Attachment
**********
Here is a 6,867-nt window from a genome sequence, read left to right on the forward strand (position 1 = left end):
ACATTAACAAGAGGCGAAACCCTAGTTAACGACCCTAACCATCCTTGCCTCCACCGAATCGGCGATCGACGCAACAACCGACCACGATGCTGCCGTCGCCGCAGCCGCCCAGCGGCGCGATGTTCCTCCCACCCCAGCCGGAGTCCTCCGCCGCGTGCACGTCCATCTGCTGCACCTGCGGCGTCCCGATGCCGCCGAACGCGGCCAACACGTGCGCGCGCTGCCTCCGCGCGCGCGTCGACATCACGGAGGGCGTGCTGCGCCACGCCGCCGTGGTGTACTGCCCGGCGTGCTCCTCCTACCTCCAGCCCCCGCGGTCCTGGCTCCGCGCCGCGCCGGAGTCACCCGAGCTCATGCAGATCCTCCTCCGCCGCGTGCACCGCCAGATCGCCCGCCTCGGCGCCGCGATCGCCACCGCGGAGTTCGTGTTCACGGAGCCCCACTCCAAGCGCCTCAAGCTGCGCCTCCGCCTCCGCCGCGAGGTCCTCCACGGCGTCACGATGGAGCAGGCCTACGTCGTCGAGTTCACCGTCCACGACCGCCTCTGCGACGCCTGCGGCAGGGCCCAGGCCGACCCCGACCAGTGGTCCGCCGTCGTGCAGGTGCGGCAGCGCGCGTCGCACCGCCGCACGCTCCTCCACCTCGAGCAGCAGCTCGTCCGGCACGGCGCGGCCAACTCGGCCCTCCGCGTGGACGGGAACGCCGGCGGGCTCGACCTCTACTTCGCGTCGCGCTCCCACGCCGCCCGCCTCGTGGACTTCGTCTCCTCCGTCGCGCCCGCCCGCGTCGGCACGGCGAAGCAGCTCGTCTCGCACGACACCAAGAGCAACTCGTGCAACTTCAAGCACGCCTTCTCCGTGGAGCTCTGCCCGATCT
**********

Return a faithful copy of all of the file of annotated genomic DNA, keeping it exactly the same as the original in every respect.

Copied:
Here is a 6,867-nt window from a genome sequence, read left to right on the forward strand (position 1 = left end):
ACATTAACAAGAGGCGAAACCCTAGTTAACGACCCTAACCATCCTTGCCTCCACCGAATCGGCGATCGACGCAACAACCGACCACGATGCTGCCGTCGCCGCAGCCGCCCAGCGGCGCGATGTTCCTCCCACCCCAGCCGGAGTCCTCCGCCGCGTGCACGTCCATCTGCTGCACCTGCGGCGTCCCGATGCCGCCGAACGCGGCCAACACGTGCGCGCGCTGCCTCCGCGCGCGCGTCGACATCACGGAGGGCGTGCTGCGCCACGCCGCCGTGGTGTACTGCCCGGCGTGCTCCTCCTACCTCCAGCCCCCGCGGTCCTGGCTCCGCGCCGCGCCGGAGTCACCCGAGCTCATGCAGATCCTCCTCCGCCGCGTGCACCGCCAGATCGCCCGCCTCGGCGCCGCGATCGCCACCGCGGAGTTCGTGTTCACGGAGCCCCACTCCAAGCGCCTCAAGCTGCGCCTCCGCCTCCGCCGCGAGGTCCTCCACGGCGTCACGATGGAGCAGGCCTACGTCGTCGAGTTCACCGTCCACGACCGCCTCTGCGACGCCTGCGGCAGGGCCCAGGCCGACCCCGACCAGTGGTCCGCCGTCGTGCAGGTGCGGCAGCGCGCGTCGCACCGCCGCACGCTCCTCCACCTCGAGCAGCAGCTCGTCCGGCACGGCGCGGCCAACTCGGCCCTCCGCGTGGACGGGAACGCCGGCGGGCTCGACCTCTACTTCGCGTCGCGCTCCCACGCCGCCCGCCTCGTGGACTTCGTCTCCTCCGTCGCGCCCGCCCGCGTCGGCACGGCGAAGCAGCTCGTCTCGCACGACACCAAGAGCAACTCGTGCAACTTCAAGCACGCCTTCTCCGTGGAGCTCTGCCCGATCT